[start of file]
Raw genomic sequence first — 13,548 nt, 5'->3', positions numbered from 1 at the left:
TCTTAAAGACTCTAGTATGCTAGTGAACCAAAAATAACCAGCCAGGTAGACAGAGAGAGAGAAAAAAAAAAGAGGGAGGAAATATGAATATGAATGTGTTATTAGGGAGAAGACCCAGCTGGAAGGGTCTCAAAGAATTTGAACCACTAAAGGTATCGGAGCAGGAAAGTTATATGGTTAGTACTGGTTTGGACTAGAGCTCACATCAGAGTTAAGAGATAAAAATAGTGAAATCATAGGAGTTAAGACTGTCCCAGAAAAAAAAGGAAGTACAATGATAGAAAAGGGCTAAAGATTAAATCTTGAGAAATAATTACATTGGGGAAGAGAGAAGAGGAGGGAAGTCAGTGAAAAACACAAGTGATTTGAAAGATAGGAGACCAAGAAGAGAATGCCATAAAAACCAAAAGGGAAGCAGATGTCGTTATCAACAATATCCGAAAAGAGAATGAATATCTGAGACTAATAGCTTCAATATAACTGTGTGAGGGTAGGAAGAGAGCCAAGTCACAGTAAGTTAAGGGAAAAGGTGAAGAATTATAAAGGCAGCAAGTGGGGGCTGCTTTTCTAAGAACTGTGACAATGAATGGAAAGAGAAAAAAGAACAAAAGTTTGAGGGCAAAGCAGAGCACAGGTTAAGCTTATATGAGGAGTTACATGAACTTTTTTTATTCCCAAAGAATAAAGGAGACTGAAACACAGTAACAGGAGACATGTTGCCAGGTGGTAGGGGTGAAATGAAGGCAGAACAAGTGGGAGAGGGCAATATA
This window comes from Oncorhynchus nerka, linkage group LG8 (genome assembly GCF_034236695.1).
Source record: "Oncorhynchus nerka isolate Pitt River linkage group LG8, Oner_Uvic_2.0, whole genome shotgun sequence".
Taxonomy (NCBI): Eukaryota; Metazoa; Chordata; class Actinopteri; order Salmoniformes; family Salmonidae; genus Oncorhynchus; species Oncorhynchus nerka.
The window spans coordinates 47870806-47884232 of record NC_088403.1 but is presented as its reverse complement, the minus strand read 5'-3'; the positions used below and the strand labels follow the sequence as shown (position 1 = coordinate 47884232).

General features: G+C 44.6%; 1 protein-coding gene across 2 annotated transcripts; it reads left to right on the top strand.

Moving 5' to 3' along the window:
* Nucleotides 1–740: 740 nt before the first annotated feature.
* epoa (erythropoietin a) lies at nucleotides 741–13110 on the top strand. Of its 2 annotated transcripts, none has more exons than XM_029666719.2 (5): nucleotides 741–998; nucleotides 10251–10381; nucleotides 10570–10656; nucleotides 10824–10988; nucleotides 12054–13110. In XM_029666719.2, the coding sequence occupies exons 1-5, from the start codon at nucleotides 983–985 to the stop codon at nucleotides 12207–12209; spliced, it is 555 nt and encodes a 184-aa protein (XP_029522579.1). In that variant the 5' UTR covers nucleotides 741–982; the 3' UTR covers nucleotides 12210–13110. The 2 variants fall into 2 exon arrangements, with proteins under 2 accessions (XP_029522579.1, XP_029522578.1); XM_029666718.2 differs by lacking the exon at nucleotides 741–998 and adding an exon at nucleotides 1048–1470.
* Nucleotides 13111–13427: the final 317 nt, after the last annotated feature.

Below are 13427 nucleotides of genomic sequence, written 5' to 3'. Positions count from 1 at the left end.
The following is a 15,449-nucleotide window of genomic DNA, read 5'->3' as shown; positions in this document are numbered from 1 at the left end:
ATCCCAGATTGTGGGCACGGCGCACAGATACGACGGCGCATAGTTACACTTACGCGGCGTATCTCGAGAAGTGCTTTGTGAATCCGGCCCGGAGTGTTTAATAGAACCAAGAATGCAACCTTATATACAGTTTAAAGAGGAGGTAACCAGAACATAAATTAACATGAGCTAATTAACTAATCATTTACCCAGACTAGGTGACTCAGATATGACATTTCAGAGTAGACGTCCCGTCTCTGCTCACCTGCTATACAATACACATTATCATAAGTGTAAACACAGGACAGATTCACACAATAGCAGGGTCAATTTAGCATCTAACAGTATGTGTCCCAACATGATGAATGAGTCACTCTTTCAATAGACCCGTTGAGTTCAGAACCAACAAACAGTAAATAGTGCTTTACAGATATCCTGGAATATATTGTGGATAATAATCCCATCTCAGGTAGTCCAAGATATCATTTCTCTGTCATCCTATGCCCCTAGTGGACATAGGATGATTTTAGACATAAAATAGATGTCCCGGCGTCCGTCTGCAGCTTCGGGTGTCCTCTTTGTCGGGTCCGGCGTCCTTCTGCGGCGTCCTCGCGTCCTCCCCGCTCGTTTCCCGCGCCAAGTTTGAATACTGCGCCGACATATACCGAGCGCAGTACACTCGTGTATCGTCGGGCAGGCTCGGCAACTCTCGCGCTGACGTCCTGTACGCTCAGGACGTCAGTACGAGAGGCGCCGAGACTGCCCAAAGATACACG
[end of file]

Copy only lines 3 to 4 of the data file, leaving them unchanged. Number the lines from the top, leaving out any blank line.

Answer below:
This window comes from Oncorhynchus nerka, linkage group LG8 (genome assembly GCF_034236695.1).
Source record: "Oncorhynchus nerka isolate Pitt River linkage group LG8, Oner_Uvic_2.0, whole genome shotgun sequence".